We’re pleased to announce that we have archived all the materials from last week’s DREaM project concluding conference and had the opportunity to analyse the delegate feedback (39 forms were returned). In this blog post we review the event, thank all involved, and provide links to the resources from the day.
If you would like to go directly to the archived resources, you can access them from the following links:
An excellent event overall
Dark clouds over the British Library Conference Centre
Dark clouds hung over the British Library Conference Centre on Monday 9th July, but that didn’t dampen the spirits of those gathered at the DREaM project concluding conference.
The majority of delegates who completed feedback forms rated the overall value of their participation at the conference as excellent. The same level of agreement applied to the rating for convenience and comfort of the British Library Conference Centre (despite the interruption of a fire drill for early arrivals), as to the quality of refreshments throughout the day.
Equally the conference administration was given the highest rating. This was for both the information provided before the event (on the conference web pages, by e-mail, via Twitter) and on the day itself (registration process, delegate packs, help in person from conference organisers).
Enthusiastic comments included:
Highly sought-after DREaM data sticks
- “A fantastic day”
- “Excellent programme, good turn-out, very successful day”
- “An excellent and informative day”
- “Excellent as always”
- “Fantastic conference”
- “A great day”
- “Fab event”
- “Enjoyable and interesting”
- “A very valuable project”
Many expressed their appreciation of the event online, commenting publicly on Twitter using the conference hashtag #lis_dream5, or by e-mail. Comments included:
- “Terrific day”
- “Very enjoyable”
- “An excellent and inspiring conference”.
In the middle of the day one delegate on Twitter even confessed “Hope everyone is enjoying #lis_dream5 as much as we are! It’s been so engaging we forgot to tweet!”
Conference delegate profile
93 participants signed up for the DREaM concluding conference
In total 93 delegates signed up for the event. The majority of delegates came from academic institutions where they work as researchers, PhD students, academics, practitioner researchers, and non research-active LIS practitioners with interests in research. There was representation from a variety of other sectors including library and information services (academic, public, national, and special – with particularly high numbers of healthcare and medical information professionals), recruitment, publishing, and consultancy.
All five founding members of the LIS Research Coalition (or their successor bodies in the cases of MLA and RIN) sent representatives, as did one associate member, the Strategic Health Authority Library Leads (SHALL) Group.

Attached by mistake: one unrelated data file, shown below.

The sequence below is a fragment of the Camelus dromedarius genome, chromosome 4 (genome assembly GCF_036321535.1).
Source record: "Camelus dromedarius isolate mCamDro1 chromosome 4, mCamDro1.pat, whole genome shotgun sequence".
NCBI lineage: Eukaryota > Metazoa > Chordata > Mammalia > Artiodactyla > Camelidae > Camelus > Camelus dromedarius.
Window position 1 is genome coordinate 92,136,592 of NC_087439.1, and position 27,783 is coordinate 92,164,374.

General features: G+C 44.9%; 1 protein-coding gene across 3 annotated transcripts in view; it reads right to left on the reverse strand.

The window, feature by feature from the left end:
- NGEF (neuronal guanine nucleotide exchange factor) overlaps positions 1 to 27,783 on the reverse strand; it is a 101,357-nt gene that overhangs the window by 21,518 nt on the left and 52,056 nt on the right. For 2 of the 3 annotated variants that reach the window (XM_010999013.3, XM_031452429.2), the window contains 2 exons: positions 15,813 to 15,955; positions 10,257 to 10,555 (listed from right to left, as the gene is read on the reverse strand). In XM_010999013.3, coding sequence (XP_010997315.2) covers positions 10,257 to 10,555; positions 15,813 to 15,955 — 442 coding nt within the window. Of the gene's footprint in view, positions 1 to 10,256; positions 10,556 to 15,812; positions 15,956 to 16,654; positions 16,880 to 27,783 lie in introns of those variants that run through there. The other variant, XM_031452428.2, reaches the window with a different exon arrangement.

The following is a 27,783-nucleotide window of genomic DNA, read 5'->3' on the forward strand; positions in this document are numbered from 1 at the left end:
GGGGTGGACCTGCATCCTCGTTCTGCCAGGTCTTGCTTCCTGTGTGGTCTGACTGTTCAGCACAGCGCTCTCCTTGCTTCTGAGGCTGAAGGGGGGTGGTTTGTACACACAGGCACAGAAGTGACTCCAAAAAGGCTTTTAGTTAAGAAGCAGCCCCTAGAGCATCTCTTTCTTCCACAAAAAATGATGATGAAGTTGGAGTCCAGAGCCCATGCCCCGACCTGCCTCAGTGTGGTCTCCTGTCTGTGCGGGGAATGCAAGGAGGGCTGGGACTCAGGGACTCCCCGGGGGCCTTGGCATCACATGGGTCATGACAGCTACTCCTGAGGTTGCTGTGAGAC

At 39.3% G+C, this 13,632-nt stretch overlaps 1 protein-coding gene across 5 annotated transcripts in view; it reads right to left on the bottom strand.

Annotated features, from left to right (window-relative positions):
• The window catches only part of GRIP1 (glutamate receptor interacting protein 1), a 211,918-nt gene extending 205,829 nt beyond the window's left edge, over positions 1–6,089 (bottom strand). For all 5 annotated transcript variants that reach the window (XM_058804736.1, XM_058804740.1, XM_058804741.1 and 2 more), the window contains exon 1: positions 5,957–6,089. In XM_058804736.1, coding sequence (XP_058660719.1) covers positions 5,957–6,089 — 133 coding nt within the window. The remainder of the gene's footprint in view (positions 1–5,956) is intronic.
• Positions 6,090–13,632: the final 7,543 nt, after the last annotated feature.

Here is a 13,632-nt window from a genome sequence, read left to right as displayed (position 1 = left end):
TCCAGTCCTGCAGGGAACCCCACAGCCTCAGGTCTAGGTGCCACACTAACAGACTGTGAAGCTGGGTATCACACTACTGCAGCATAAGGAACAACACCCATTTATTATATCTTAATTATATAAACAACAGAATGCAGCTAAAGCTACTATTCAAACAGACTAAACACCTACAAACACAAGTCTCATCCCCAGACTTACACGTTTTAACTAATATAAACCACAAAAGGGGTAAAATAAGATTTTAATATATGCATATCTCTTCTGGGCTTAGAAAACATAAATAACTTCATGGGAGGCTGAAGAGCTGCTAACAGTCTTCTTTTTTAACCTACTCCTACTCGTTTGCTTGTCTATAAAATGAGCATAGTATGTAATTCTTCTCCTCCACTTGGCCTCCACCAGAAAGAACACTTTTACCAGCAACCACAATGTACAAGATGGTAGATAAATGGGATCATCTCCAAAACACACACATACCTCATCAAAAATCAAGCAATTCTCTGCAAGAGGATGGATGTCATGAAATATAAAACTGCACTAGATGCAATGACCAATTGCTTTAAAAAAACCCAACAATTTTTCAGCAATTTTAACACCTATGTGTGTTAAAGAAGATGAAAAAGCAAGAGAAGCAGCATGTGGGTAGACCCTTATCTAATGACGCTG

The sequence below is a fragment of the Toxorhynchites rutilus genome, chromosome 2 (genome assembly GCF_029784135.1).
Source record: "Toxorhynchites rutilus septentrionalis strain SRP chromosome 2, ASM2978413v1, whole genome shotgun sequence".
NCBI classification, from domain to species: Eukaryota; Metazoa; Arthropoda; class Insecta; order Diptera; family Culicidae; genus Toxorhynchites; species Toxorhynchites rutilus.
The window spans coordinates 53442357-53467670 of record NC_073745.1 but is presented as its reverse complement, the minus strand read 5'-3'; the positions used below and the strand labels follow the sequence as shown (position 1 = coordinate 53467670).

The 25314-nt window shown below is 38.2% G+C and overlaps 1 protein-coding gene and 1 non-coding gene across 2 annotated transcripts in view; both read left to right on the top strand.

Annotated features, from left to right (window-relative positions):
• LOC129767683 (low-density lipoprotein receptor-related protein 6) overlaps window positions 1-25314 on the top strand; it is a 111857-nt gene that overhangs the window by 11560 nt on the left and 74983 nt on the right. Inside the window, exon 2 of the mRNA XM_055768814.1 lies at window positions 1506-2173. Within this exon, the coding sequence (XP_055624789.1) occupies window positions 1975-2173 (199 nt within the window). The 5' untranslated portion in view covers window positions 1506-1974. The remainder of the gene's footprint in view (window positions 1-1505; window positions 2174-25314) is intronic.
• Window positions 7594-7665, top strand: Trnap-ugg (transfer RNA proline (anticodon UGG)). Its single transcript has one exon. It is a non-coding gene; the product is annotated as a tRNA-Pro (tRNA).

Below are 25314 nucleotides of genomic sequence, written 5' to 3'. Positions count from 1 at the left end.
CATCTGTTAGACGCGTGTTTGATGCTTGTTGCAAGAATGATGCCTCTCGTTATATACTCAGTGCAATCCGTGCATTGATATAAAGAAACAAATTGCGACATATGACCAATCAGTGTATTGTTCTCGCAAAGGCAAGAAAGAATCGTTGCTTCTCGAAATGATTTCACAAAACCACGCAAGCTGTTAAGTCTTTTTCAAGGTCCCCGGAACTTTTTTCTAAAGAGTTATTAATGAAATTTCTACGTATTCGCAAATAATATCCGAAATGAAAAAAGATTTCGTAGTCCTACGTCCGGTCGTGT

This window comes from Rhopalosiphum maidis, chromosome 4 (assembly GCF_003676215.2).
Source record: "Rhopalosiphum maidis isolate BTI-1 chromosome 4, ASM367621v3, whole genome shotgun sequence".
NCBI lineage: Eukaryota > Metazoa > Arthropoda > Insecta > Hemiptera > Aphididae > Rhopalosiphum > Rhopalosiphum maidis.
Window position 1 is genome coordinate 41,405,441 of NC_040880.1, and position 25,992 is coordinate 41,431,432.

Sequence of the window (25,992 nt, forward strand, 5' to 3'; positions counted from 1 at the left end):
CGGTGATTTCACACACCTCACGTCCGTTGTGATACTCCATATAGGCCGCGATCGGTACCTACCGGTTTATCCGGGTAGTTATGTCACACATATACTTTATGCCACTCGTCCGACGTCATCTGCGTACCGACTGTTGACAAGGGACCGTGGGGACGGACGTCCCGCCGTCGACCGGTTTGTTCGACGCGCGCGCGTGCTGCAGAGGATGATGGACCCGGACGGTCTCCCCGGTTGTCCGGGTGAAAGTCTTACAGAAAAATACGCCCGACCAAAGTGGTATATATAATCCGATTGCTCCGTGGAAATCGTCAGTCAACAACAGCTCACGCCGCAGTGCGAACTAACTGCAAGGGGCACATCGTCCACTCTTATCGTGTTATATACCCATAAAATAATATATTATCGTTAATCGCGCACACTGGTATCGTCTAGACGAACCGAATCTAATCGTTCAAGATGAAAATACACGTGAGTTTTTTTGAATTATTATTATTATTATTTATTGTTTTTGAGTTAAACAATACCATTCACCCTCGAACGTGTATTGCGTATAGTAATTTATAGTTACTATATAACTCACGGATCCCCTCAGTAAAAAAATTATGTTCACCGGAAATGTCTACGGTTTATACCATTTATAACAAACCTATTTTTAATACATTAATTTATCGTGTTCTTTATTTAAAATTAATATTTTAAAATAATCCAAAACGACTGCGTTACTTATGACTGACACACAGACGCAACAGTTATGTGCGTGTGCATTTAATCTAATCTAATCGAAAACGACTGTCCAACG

The stage is set for the conference
In keeping with the goal of the DREaM project
to develop a formal UK-wide network of library and information science researchers, there was a good geographic spread amongst the delegates. Individuals made the journey to London from all corners of the United Kingdom, some with very early starts from Scotland, Northern Ireland and Wales to reach the British Library for registration at 09:45. We were also pleased to welcome international delegates from as far away as Malta, Sweden, Uganda, the USA, and Australia.
Formal conference sessions
Opening keynote speaker: Professor Carol Tenopir
All the formal sessions were very well received. Particularly appreciated were the opening keynote by Professor Carol Tenopir in the morning and the closing keynote by Dr Ben Goldacre in the afternoon, both of which were rated by the majority of delegates as excellent. Although the context of each of the keynote speakers’ presentations was quite specific – library and information services delivery in the case of Tenopir, and medicine in that of Goldacre – their content was highly relevant to an audience interested in questions of value, processes of creating and facilitating access (or not) to evidence bases, and the role of information in decision making.
Tenopir’s references to the Lib-Value study appealed to all with an interest in concepts of value in general, as well as the value of service delivery in particular – whether this be in the context of a library, or any other service where the issue of value measurement is thwart with difficulties, yet politically very important. Tenopir’s presentation was both engaging and inspirational. As one tweeter put it “Inspiring stuff from Carol Tenopir! Given me good ideas for thinking about researching & demonstrating value.”
L to R: Dr Ben Goldacre (keynote speaker), Anne Webb (award winner), Dr Alison Brettle (mentor to award winners), Debra Thornton (award winner), Rosalind McNally (award winner), and David Stewart (Director of Health Libraries North West)